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NINDS Angelman Syndrome Information Page


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What is Angelman Syndrome?

Angelman syndrome is a genetic disorder that causes developmental delay and neurological problems. The physician Harry Angelman first delineated the syndrome in 1965, when he described several children in his practice as having "flat heads, jerky movements, protruding tongues, and bouts of laughter." Infants with Angelman syndrome appear normal at birth, but often have feeding problems in the first months of life and exhibit noticeable developmental delays by 6 to 12 months. Seizures often begin between 2 and 3 years of age. Speech impairment is pronounced, with little to no use of words. Individuals with this syndrome often display hyperactivity, small head size, sleep disorders, and movement and balance disorders that can cause severe functional deficits. Angelman syndrome results from absence of a functional copy of the UBE3A gene inherited from the mother.

Is there any treatment?

There is no specific therapy for Angelman syndrome. Medical therapy for seizures is usually necessary. Physical and occupational therapies, communication therapy, and behavioral therapies are important in allowing individuals with Angelman syndrome to reach their maximum developmental potential.

What is the prognosis?

Most individuals with Angelman syndrome will have severe developmental delays, speech limitations, and motor difficulties. However, individuals with Angelman syndrome can have normal life spans and generally do not show developmental regression as they age. Early diagnosis and tailored interventions and therapies help improve quality of life.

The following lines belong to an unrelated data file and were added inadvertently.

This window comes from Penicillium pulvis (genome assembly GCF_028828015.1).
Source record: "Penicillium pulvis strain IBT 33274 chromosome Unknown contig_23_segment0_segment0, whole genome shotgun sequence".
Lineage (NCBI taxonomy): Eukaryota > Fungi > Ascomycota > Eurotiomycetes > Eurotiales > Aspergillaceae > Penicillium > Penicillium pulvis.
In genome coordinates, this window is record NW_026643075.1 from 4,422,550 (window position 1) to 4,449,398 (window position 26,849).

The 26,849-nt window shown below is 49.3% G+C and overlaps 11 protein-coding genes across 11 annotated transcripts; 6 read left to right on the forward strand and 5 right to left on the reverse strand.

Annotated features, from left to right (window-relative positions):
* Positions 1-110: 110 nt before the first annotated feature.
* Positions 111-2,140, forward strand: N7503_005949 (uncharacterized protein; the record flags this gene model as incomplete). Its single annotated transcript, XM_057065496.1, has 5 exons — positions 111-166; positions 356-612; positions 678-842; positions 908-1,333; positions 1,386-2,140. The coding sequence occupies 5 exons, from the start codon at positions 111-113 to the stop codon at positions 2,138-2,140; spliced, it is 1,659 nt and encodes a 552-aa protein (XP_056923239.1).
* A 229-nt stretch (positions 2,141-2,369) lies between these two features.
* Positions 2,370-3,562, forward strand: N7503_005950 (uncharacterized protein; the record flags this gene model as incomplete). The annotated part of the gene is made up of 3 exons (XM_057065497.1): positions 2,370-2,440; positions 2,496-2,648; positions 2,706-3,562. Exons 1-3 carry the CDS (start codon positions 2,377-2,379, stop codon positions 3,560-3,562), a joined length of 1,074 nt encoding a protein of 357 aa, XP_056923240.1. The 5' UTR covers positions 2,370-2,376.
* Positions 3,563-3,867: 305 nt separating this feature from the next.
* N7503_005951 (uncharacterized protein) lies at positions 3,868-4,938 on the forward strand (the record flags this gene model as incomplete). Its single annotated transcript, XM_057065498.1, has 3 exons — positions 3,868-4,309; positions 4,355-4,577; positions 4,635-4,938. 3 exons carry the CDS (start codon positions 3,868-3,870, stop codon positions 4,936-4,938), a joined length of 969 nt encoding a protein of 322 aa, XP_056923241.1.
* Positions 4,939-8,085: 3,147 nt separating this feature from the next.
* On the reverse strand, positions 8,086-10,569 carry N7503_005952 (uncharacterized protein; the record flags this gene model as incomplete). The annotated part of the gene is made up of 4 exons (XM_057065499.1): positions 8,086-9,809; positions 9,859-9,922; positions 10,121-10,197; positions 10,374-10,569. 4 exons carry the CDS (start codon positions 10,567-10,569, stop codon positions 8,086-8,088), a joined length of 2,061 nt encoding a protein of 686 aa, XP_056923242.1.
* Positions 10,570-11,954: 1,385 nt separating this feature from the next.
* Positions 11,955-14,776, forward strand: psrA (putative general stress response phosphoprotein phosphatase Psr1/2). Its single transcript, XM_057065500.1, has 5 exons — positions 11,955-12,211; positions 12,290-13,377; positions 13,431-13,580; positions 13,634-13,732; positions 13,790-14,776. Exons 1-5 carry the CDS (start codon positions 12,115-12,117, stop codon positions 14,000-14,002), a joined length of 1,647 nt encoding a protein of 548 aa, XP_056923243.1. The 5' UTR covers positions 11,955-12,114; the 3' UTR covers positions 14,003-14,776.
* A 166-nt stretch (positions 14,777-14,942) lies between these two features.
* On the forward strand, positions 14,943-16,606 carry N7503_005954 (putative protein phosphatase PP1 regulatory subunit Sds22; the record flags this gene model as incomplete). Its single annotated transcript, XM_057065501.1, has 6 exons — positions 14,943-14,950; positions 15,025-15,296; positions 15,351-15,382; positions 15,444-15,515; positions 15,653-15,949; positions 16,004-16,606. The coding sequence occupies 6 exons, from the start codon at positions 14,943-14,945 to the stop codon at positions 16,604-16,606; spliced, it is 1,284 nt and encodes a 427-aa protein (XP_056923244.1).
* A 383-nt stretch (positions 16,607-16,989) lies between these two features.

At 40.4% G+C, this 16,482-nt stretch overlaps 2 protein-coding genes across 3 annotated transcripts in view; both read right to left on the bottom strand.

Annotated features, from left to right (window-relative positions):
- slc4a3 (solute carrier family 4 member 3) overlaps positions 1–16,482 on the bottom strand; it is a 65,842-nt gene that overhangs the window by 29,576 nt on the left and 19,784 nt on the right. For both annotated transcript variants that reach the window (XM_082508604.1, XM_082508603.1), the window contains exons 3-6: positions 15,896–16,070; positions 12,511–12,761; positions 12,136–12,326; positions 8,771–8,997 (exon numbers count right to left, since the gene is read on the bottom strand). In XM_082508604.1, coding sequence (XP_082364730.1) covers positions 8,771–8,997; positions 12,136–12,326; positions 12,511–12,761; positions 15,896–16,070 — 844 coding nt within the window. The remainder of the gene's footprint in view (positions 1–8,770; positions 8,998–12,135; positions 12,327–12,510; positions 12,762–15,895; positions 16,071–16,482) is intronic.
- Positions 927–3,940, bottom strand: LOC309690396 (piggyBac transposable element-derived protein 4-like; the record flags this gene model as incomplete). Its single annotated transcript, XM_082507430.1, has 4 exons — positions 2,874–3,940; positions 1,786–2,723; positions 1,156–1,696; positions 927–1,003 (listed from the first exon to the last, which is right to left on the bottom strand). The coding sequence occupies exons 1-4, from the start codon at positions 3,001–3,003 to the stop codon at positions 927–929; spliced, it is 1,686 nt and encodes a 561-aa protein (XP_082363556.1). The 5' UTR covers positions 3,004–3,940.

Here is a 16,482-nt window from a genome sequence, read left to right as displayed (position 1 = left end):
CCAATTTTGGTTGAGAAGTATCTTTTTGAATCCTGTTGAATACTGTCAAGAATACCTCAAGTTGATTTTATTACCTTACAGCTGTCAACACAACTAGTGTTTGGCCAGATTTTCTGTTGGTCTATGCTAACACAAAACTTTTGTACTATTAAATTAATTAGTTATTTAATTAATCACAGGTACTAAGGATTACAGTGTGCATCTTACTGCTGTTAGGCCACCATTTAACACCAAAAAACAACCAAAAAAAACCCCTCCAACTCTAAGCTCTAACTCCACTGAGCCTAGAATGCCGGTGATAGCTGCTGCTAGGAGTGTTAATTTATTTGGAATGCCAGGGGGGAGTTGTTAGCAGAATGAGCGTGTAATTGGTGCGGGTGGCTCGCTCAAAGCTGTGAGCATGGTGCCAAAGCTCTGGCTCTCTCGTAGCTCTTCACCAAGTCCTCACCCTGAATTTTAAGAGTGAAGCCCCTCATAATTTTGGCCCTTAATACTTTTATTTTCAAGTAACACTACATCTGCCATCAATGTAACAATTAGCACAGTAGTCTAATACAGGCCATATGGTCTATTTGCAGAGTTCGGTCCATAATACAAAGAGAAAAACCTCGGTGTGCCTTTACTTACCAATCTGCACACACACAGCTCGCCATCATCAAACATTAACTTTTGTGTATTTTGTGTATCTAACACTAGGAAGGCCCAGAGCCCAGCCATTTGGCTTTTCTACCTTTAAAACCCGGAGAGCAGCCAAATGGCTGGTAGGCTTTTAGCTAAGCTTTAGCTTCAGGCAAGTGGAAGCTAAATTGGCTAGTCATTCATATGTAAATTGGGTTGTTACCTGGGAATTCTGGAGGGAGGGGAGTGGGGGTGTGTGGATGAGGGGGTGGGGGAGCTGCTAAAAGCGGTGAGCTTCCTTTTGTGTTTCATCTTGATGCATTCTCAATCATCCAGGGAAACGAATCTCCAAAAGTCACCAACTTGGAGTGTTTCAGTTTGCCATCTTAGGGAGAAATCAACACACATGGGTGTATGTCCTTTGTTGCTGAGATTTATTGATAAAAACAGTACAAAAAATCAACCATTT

What research is being done?

The NINDS supports and conducts research on neurogenetic disorders such as Angelman syndrome, to develop techniques to diagnose, treat, prevent, and ultimately cure them.

NIH Patient Recruitment for Angelman Syndrome Clinical Trials

Organizations

Column1 Column2
Angelman Syndrome Foundation
4255 Westbrook Drive
Suite 219
Aurora, IL   60504
info@angelman.org
http://www.angelman.org
Tel: 630-978-4245 800-432-6435
Fax: 630-978-7408

The Arc of the United States
1825 K Street, NW
Suite 1200
Washington, DC   20006
Info@thearc.org
http://www.thearc.org
Tel: 202-534-3700 800-433-5255
Fax: 202-534-3731

Prader-Willi Syndrome Association
8588 Potter Park Drive
Suite 500
Sarasota, FL   34238
national@pwsausa.org
http://www.pwsausa.org
Tel: 941-312-0400 800-926-4797
Fax: 941-312-0142

 


Prepared by:
Office of Communications and Public Liaison
National Institute of Neurological Disorders and Stroke
National Institutes of Health
Bethesda, MD 20892



NINDS health-related material is provided for information purposes only and does not necessarily represent endorsement by or an official position of the National Institute of Neurological Disorders and Stroke or any other Federal agency. Advice on the treatment or care of an individual patient should be obtained through consultation with a physician who has examined that patient or is familiar with that patient's medical history.

All NINDS-prepared information is in the public domain and may be freely copied. Credit to the NINDS or the NIH is appreciated.

Last updated October 7, 2011